Each year, Maxime Bayen (Catalyst Fund) and Max Cuvellier (GSMA) update Africa: The Big Deal, a database of funding rounds in the African tech ecosystem.
The Stears Business team decided to go beyond the highly vaunted headline figures—over $4 billion raised (>$5 billion according to Partech Africa)—and analyse funding data on two critical themes in the ecosystem: gender equality and education.
Specifically, we looked at data spanning the years from 2019 to 2021 so that we could build a more definitive picture of funding in the ecosystem.
Nigeria’s startup ecosystem is dominated by male founders with 72% of deals by founder gender being attributed to all-male founding members while female founding members account for 7%.
But compared to other African countries, Nigeria’s startup ecosystem is relatively progressive, lagging behind only Kenya. The proportion of deals sealed with at least one female co-founder in Nigeria was 28% compared to 16% and 20% in Egypt and South Africa respectively.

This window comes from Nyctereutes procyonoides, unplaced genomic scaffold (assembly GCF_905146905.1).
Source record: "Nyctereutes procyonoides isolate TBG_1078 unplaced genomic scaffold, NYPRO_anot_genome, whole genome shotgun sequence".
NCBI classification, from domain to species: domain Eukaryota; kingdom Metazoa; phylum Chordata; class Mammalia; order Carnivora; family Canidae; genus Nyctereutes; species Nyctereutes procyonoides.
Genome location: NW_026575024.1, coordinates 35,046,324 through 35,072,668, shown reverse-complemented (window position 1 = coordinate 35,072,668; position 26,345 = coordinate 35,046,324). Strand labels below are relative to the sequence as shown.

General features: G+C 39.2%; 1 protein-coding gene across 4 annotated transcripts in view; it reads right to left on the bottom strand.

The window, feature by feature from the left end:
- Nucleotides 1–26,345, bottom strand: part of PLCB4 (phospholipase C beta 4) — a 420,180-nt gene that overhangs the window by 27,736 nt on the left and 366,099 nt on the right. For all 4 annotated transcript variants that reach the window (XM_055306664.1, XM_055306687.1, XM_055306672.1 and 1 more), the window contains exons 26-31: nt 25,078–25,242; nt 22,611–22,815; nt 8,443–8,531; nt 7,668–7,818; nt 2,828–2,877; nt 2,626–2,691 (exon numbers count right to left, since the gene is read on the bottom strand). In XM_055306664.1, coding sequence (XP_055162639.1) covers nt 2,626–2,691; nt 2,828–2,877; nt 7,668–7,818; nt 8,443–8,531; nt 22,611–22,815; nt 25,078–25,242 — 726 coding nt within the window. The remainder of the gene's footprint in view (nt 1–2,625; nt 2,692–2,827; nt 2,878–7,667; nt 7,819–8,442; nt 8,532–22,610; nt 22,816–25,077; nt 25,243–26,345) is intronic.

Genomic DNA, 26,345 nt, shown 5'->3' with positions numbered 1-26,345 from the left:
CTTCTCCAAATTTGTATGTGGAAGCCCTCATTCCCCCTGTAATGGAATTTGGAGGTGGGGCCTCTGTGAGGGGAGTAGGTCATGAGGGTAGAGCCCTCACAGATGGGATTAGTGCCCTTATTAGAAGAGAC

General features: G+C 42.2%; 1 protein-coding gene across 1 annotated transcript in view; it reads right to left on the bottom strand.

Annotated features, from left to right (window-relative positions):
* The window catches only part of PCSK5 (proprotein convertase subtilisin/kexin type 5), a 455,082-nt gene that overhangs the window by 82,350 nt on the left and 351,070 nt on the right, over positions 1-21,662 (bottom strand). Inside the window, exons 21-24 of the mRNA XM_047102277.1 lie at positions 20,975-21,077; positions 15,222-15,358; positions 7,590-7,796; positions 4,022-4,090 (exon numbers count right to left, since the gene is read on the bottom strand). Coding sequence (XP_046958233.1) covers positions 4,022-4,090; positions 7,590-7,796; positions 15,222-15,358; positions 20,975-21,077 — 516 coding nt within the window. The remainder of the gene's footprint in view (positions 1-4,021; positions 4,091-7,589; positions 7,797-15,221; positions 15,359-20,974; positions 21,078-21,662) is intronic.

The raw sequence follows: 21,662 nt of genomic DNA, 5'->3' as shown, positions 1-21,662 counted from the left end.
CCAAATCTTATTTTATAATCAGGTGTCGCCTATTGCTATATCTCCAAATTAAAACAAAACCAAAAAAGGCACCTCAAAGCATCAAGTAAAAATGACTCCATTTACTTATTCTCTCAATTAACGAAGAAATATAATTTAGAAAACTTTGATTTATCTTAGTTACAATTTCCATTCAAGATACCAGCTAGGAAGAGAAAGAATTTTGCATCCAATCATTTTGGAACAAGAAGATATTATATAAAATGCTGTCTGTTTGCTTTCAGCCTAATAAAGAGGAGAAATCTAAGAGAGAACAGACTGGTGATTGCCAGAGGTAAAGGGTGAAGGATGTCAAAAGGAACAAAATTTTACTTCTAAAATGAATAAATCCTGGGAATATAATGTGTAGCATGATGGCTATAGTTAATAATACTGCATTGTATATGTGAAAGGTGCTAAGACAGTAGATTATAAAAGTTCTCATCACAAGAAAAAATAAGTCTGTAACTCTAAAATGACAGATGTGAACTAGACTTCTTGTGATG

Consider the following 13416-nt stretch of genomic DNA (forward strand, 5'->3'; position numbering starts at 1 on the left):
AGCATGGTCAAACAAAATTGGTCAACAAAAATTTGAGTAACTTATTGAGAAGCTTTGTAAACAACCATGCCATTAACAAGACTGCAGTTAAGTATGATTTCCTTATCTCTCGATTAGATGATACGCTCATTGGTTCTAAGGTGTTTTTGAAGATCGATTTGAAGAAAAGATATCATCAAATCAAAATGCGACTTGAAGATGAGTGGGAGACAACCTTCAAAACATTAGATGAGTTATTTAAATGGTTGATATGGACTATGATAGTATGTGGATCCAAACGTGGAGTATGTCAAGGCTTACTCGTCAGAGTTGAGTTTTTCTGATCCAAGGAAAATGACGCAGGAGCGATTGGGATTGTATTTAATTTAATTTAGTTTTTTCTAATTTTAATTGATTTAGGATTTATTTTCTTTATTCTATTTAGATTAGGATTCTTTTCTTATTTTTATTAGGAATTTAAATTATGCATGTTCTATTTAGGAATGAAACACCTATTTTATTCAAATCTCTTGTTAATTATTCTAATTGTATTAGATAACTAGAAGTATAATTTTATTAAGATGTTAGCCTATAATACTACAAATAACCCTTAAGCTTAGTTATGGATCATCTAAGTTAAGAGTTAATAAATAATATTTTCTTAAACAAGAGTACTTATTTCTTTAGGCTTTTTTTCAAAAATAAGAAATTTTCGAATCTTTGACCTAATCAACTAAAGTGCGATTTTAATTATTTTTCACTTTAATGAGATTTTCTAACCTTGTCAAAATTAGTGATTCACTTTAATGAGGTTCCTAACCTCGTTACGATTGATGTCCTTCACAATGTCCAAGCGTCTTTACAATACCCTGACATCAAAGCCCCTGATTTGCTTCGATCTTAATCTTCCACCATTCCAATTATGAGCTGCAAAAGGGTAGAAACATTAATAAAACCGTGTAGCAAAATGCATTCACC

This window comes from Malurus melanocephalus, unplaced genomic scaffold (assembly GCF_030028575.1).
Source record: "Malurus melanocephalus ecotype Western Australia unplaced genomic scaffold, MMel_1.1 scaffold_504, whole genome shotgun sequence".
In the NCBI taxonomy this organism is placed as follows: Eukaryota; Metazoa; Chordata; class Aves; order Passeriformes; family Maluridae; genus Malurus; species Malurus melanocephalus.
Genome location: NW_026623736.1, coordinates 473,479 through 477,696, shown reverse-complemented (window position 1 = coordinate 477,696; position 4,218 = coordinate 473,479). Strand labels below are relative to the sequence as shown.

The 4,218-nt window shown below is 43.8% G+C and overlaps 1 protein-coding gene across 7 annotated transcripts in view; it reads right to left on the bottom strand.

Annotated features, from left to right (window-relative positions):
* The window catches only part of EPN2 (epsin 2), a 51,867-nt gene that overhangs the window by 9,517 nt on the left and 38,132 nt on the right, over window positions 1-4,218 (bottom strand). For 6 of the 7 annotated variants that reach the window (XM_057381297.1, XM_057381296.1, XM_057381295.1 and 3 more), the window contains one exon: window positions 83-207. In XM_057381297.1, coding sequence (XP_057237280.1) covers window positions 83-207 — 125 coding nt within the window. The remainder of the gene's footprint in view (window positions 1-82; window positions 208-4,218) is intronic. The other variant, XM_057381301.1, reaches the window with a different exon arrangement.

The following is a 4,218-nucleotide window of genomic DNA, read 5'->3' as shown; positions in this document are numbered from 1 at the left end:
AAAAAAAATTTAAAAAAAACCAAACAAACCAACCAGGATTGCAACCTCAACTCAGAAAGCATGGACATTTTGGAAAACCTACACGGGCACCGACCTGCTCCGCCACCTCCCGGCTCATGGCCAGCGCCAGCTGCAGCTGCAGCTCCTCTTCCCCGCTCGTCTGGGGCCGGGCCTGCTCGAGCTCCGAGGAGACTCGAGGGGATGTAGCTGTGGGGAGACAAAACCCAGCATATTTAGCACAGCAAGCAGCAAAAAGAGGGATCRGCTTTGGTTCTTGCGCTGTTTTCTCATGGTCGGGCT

Regarding education, most of Nigeria’s startup CEOs graduated from foreign universities. But, of the deals involving startup CEOs that graduated from a Nigerian university, only 14% are attributed to private universities.
One thing to note in this analysis is that the data is on deals, not startups. This is an important distinction as startups can have multiple deals.
For example, Daystar Power, an off-grid solar company focused on the African commercial & industrial (C&I) market, is represented six times in the database, including a Series A, a Series B, and multiple venture debt raises. Other startups like Indicina (Fintech), 54gene (healthtech), and Mecho Autotech (automobile maintenance platform) pop up multiple times in the database.
My hunch is that the overall findings would not look particularly different if we analysed the data by startups and not deals, but it is worth noting this distinction as it means that